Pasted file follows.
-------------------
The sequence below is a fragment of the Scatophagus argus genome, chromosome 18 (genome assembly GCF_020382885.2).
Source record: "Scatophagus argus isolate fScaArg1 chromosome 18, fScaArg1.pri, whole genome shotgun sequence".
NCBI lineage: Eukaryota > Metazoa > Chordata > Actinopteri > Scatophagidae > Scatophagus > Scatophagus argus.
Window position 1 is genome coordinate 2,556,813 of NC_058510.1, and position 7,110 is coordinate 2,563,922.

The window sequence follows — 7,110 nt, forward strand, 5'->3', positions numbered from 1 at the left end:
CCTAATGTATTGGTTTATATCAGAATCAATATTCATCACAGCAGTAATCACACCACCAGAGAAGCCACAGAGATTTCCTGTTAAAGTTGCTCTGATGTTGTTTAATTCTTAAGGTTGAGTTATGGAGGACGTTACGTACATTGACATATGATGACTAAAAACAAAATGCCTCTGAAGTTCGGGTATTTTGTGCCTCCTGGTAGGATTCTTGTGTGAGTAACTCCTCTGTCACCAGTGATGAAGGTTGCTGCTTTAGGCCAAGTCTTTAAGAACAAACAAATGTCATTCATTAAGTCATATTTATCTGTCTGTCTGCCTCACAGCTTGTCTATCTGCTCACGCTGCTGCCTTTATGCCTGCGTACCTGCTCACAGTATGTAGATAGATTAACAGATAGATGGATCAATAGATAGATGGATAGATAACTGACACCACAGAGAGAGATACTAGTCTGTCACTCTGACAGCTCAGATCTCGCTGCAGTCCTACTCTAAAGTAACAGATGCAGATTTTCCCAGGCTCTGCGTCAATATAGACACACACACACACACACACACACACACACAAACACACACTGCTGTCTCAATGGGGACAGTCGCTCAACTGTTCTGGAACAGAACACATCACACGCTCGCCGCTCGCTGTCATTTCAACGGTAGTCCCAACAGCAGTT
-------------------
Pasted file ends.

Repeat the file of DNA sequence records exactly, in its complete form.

The sequence below is a fragment of the Scatophagus argus genome, chromosome 18 (genome assembly GCF_020382885.2).
Source record: "Scatophagus argus isolate fScaArg1 chromosome 18, fScaArg1.pri, whole genome shotgun sequence".
NCBI lineage: Eukaryota > Metazoa > Chordata > Actinopteri > Scatophagidae > Scatophagus > Scatophagus argus.
Window position 1 is genome coordinate 2,556,813 of NC_058510.1, and position 7,110 is coordinate 2,563,922.

The window sequence follows — 7,110 nt, forward strand, 5'->3', positions numbered from 1 at the left end:
CCTAATGTATTGGTTTATATCAGAATCAATATTCATCACAGCAGTAATCACACCACCAGAGAAGCCACAGAGATTTCCTGTTAAAGTTGCTCTGATGTTGTTTAATTCTTAAGGTTGAGTTATGGAGGACGTTACGTACATTGACATATGATGACTAAAAACAAAATGCCTCTGAAGTTCGGGTATTTTGTGCCTCCTGGTAGGATTCTTGTGTGAGTAACTCCTCTGTCACCAGTGATGAAGGTTGCTGCTTTAGGCCAAGTCTTTAAGAACAAACAAATGTCATTCATTAAGTCATATTTATCTGTCTGTCTGCCTCACAGCTTGTCTATCTGCTCACGCTGCTGCCTTTATGCCTGCGTACCTGCTCACAGTATGTAGATAGATTAACAGATAGATGGATCAATAGATAGATGGATAGATAACTGACACCACAGAGAGAGATACTAGTCTGTCACTCTGACAGCTCAGATCTCGCTGCAGTCCTACTCTAAAGTAACAGATGCAGATTTTCCCAGGCTCTGCGTCAATATAGACACACACACACACACACACACACACACACAAACACACACTGCTGTCTCAATGGGGACAGTCGCTCAACTGTTCTGGAACAGAACACATCACACGCTCGCCGCTCGCTGTCATTTCAACGGTAGTCCCAACAGCAGTT